Print Disabilities provide the pleasure of teaching the use of tools and strategies that will take students and carry them on past school years and build a foundation for life. If we slow down and allow kids time to learn to use these tools the way they would really like to use them, they will actually grab onto them and begin to self-accommodate. Here is my most recent "back to school" example:
I was in a high school meeting yesterday where we were designing our implementation strategy for modification and accommodation of content. The teachers have built blogs for content that are closed and secure for student access by password only. We had grand plans for amazing content and then someone stopped and commented:
"Maybe we need to wait on developing too much content and just spend the first part of fall quarter letting students spend time learning to use the text to speech tool, going to the page with all the hyperlinks to the teacher blogs for modified content, use the Mp3 download tool and save content to listen to. We need to give time for practice. We could give them some fun sample content that they could practice with."
Of course, no one could argue. We had all been discussing over-arching goals, tools to use, and content from Bookshare for specific students. These were good plans and necessary, but we had momentarily forgotten to slow down take a breath and allow ourselves to lay a foundation.
We decided that the number one goal was to help these students with print disabilities develop a life skill of being able to use these tools for things they would need to do like reading news, accessing web sites and filling in online forms, spelling correctly, etc.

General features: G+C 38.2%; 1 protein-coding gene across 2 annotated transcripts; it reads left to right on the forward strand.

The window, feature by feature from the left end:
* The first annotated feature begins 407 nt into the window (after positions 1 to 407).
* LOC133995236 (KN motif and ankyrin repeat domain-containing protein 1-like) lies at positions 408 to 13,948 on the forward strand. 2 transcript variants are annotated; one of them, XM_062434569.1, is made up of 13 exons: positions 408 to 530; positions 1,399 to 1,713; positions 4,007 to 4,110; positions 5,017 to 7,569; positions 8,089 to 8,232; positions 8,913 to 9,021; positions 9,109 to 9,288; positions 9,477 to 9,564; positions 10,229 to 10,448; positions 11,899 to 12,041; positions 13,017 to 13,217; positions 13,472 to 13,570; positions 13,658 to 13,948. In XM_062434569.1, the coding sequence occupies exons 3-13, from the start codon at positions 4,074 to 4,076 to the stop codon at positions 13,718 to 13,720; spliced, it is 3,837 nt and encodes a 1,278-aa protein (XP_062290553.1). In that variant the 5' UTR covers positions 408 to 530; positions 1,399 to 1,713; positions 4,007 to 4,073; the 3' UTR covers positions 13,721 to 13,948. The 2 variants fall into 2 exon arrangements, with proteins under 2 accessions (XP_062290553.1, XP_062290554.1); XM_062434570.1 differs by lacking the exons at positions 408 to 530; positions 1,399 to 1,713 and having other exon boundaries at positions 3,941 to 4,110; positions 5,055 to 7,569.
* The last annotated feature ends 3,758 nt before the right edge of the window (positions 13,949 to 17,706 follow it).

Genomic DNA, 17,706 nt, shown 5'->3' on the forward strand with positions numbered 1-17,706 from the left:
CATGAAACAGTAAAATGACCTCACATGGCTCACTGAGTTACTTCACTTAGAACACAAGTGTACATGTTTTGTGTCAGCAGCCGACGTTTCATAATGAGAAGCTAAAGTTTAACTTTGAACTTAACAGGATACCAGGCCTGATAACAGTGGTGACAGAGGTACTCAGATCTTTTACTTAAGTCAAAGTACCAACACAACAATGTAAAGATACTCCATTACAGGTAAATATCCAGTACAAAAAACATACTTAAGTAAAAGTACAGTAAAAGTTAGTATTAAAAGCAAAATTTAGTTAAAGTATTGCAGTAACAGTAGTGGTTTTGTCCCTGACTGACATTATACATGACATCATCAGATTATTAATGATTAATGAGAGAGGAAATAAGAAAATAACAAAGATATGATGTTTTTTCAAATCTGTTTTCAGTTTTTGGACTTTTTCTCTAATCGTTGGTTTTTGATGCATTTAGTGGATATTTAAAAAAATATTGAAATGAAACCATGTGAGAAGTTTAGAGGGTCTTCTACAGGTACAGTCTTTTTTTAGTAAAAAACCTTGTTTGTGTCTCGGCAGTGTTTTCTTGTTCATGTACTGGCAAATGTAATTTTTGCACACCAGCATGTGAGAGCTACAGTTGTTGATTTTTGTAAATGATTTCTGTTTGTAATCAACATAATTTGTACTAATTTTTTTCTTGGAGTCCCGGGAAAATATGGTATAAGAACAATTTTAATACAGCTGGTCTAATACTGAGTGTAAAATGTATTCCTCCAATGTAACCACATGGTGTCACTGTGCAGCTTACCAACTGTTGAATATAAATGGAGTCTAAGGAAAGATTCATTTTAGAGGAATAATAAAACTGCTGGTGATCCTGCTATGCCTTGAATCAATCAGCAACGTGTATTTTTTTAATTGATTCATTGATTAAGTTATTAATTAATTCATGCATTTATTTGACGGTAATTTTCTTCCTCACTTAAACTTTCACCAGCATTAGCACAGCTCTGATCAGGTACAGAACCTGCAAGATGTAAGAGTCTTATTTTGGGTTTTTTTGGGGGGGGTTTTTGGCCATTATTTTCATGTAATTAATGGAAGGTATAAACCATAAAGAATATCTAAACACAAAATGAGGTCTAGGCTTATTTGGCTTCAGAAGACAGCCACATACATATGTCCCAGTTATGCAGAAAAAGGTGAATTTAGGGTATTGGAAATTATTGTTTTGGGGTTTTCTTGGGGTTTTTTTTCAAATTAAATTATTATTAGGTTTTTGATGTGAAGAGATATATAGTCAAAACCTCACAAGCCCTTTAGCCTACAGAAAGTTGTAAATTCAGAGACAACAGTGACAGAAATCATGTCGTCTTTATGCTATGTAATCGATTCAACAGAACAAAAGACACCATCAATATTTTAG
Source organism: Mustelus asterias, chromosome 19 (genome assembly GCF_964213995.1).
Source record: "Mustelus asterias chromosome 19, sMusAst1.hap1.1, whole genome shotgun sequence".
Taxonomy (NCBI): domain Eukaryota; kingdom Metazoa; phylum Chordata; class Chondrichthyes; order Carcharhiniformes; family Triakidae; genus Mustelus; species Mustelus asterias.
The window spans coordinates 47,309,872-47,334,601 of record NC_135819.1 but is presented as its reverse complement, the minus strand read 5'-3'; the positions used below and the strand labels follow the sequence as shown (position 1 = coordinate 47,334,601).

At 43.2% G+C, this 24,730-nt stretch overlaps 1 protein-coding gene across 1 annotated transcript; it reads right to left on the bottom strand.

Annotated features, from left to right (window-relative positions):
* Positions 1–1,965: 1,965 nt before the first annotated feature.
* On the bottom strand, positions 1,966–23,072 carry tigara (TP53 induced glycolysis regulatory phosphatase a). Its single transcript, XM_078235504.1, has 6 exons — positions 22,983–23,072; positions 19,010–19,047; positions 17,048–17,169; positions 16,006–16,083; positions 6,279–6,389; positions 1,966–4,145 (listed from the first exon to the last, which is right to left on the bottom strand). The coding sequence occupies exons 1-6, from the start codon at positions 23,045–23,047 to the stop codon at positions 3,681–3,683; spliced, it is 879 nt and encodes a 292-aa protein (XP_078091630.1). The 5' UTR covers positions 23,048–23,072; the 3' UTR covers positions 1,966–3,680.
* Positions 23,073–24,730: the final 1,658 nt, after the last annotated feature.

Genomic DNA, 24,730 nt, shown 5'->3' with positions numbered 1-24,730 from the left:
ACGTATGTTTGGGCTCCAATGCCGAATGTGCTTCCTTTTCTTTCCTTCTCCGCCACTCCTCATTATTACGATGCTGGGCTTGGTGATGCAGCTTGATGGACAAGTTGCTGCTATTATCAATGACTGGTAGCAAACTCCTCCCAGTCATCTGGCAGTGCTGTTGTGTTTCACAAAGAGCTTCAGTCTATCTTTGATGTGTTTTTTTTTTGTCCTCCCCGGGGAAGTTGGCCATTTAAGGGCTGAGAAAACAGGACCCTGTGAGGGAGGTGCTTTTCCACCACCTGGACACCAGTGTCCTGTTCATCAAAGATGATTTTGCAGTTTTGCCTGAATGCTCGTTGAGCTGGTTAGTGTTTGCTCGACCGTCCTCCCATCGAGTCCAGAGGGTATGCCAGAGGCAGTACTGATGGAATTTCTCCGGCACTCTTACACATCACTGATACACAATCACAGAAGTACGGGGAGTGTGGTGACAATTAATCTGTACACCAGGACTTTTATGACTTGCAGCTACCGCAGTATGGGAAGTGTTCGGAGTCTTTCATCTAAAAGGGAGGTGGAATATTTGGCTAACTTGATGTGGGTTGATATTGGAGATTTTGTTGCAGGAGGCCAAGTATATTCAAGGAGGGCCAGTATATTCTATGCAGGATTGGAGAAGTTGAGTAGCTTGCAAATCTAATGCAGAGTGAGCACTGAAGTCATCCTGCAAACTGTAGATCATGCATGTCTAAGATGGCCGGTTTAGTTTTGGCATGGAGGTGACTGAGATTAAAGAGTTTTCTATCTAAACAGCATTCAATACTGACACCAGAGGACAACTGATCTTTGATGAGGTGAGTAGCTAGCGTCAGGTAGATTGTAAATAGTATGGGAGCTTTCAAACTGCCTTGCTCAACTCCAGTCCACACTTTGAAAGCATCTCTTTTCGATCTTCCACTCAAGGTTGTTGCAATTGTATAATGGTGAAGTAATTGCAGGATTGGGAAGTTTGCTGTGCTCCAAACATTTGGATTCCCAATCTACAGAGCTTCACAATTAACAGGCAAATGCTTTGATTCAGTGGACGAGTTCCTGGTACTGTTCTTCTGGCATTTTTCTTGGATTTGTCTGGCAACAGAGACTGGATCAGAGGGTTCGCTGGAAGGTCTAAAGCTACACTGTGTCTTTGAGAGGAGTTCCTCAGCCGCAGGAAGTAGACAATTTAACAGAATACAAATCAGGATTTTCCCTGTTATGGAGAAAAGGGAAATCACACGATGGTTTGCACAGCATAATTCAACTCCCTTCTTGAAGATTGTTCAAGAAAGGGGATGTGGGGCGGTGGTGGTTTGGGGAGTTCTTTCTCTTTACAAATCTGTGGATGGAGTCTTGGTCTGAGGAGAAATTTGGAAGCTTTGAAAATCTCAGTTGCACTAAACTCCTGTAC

If we give students opportunities to use a text to speech tool, convert to Mp3 tool, spell checkers and use the e-text files so they can read and explore content that motivates them, then maybe they will REALLY learn how to use these tools for the reasons we want them to have them anyway. Once they have got the implementation down, then we can add more content and develop our curriculum goals. What can it hurt to let them "play" with the technology for the first 3 weeks?
So we had our "Ah-ha moment" and relaxed. Now everyone is ready to explore, work on developing content, but not under so much pressure. When you implement new technology for the first time, folks can be stressed, nervous and fear failure. If the teachers feel that way, how about the students? Some students take to tech, but for many with print disabilities, the low stress plan will really pay off. We are taking that path this next month of September and I will let you know how it goes.
All the best to you!
No Limits 2 Learning Live will host Leanne McFoose, Developer of the InterACCT system for Dynavox next Wednesday at 10 a.m. Pacific. More details to come next week.
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